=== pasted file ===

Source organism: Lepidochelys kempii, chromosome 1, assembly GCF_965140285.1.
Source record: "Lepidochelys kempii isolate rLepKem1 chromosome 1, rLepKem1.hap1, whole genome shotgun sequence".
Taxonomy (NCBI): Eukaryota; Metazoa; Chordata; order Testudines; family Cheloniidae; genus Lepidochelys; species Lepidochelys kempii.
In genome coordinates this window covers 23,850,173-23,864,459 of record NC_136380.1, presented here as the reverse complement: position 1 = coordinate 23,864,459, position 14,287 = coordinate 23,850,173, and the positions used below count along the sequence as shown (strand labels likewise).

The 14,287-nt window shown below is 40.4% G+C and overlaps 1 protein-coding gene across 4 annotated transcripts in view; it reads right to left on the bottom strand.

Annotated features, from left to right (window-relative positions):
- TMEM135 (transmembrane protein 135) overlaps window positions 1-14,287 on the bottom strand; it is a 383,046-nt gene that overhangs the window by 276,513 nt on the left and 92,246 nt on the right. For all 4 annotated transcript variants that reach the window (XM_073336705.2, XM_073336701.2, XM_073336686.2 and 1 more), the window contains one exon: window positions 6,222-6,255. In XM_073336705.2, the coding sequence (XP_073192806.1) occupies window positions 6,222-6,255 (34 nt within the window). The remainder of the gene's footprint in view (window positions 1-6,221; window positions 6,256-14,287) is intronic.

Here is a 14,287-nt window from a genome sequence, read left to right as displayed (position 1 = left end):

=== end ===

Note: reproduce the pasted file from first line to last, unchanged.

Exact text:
Source organism: Lepidochelys kempii, chromosome 1, assembly GCF_965140285.1.
Source record: "Lepidochelys kempii isolate rLepKem1 chromosome 1, rLepKem1.hap1, whole genome shotgun sequence".
Taxonomy (NCBI): Eukaryota; Metazoa; Chordata; order Testudines; family Cheloniidae; genus Lepidochelys; species Lepidochelys kempii.
In genome coordinates this window covers 23,850,173-23,864,459 of record NC_136380.1, presented here as the reverse complement: position 1 = coordinate 23,864,459, position 14,287 = coordinate 23,850,173, and the positions used below count along the sequence as shown (strand labels likewise).

The 14,287-nt window shown below is 40.4% G+C and overlaps 1 protein-coding gene across 4 annotated transcripts in view; it reads right to left on the bottom strand.

Annotated features, from left to right (window-relative positions):
- TMEM135 (transmembrane protein 135) overlaps window positions 1-14,287 on the bottom strand; it is a 383,046-nt gene that overhangs the window by 276,513 nt on the left and 92,246 nt on the right. For all 4 annotated transcript variants that reach the window (XM_073336705.2, XM_073336701.2, XM_073336686.2 and 1 more), the window contains one exon: window positions 6,222-6,255. In XM_073336705.2, the coding sequence (XP_073192806.1) occupies window positions 6,222-6,255 (34 nt within the window). The remainder of the gene's footprint in view (window positions 1-6,221; window positions 6,256-14,287) is intronic.

Here is a 14,287-nt window from a genome sequence, read left to right as displayed (position 1 = left end):